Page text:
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Horror Movie Vocabulary | Student tips

4 min read
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10 February, 2021
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There’s something about horror films that fascinate us – we love being scared, especially in the comfort of our own homes. But have you ever stopped to think about how these terrifying movies can help you learn English and develop your skills?

English language movies are rich and vibrant, so there’s bound to be a genre that suits your interests. We've picked to explore how horror films can raise both your adrenaline and your English levels.

 

Defining horror genres

There are so many types of horror films that make this genre rich and complex, from classic genre-defining movies to ridiculous horror satires. Take a look at few of the more notable genres below.

 

Classic horror films

These tend to be based on literature or old folklore monsters. One of the most memorable movies is Mary Shelley's Frankenstein (1994) which is based on the horror novel of the same name.

 

B-films  

These have less of a budget than big studio films. Perhaps one of the most entertaining examples of this genre is ABCs of Death (2012). This film was directed by 26 directors who were each assigned a letter of the alphabet and had to create a scary short film based on that letter.

 

Slasher films

A slasher film typically involves a violent psychopath that stalks and murders people. One of the most famous is Halloween (1978) which was selected for preservation in the United States National Film Registry by the Library of Congress as being "culturally, historically or aesthetically significant.”

 

Psychological thrillers 

These can be way more terrifying than monster movies, but they often contain supernatural elements like ghosts and spirits. The Babadook (2014) is one-of-a-kind in using these elements to represent the destructive power of grief.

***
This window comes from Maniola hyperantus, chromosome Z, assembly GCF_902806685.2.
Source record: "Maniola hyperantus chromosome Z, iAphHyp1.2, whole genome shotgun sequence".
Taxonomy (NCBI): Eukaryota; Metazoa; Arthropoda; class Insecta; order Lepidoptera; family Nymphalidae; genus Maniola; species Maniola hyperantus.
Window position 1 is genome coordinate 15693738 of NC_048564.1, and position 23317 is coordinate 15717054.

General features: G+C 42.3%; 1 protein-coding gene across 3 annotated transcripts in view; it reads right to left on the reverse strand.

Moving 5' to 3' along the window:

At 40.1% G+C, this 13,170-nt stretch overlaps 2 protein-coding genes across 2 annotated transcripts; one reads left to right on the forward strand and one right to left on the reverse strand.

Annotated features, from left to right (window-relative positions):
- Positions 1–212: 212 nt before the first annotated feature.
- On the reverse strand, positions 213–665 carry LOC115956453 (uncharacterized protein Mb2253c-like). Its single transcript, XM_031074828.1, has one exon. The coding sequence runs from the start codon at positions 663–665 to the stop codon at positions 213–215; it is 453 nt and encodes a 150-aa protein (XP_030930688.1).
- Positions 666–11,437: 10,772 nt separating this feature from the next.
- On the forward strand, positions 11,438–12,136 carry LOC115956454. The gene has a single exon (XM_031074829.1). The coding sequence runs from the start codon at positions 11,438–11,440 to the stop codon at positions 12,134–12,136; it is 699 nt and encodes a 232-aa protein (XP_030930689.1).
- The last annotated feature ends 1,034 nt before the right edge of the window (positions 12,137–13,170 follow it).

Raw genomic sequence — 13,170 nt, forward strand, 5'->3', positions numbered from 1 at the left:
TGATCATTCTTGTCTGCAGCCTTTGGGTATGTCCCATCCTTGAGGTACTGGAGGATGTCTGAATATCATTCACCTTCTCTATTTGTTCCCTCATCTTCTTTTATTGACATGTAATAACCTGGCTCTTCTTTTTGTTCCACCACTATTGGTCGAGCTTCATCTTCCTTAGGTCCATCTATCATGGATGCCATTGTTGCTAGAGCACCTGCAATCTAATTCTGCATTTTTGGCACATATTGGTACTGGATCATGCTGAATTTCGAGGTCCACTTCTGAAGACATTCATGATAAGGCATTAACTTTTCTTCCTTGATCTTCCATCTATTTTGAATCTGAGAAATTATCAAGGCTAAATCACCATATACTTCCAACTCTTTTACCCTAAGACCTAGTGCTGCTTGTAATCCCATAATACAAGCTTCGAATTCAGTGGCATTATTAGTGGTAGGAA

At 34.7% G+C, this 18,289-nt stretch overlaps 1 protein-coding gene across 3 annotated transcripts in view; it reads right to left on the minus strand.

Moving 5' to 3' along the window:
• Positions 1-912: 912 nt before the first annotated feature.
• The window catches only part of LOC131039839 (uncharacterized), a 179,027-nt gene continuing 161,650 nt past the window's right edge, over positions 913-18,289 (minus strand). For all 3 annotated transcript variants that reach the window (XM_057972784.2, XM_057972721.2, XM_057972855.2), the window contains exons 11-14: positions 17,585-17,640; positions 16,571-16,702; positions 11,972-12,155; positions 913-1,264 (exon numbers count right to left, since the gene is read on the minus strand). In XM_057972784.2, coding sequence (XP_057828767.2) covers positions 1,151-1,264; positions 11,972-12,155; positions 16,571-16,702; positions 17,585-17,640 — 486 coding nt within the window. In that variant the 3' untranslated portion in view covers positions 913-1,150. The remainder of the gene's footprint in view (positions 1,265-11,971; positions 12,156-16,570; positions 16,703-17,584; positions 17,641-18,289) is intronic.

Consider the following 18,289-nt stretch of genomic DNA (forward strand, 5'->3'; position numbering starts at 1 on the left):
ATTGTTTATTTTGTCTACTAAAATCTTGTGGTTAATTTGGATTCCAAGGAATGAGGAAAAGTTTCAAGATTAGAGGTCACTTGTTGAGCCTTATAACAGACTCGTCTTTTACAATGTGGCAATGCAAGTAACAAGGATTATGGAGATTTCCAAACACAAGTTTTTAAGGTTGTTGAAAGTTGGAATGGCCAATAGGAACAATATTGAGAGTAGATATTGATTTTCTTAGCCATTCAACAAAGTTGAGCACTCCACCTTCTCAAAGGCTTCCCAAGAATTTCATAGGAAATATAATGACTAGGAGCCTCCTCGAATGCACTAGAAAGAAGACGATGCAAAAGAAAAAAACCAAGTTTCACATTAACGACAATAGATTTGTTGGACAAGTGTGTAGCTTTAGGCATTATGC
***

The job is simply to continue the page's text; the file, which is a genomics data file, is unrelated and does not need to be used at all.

Horror film vocabulary

Now let’s have a closer look at some of the more common horror genre vocabulary. These are words you’re likely to come across while watching a horror film, so pay close attention!


Legend

A traditional story or folklore sometimes regarded as historical but not proven to be true

 

Corpse

A dead body, especially of a human being

 

Zombie

A reanimated corpse that has transformed into a creature capable of movement but not of thought; they often feed on human flesh

 

Psychopath 

A person suffering from a mental disorder with violent social behavior

 

Black comedy    

A film, play or literary work that presents a tragic or distressing subject matter in a funny way

 

Supernatural 

Referring to an invisible world of ghosts and spirits

 

Spirit / ghost

A supernatural being without a   physical body

 

Grief

Overwhelming sorrow,   especially caused by the   death of a loved one

 

Evil

Extremely bad or wicked

 

Witch

A person with magic or supernatural powers

 

Terrify

To make someone feel   frightened

 

Psychological    

The effects on a person’s   mental and emotional state

 

If you aren't a horror fan, then why not get stuck into a different genre movie, or TV show. You can also learn English when gaming or listening to podcasts. Or if you'd like to move abroad to learn English, take a look at what courses we offer. 

 

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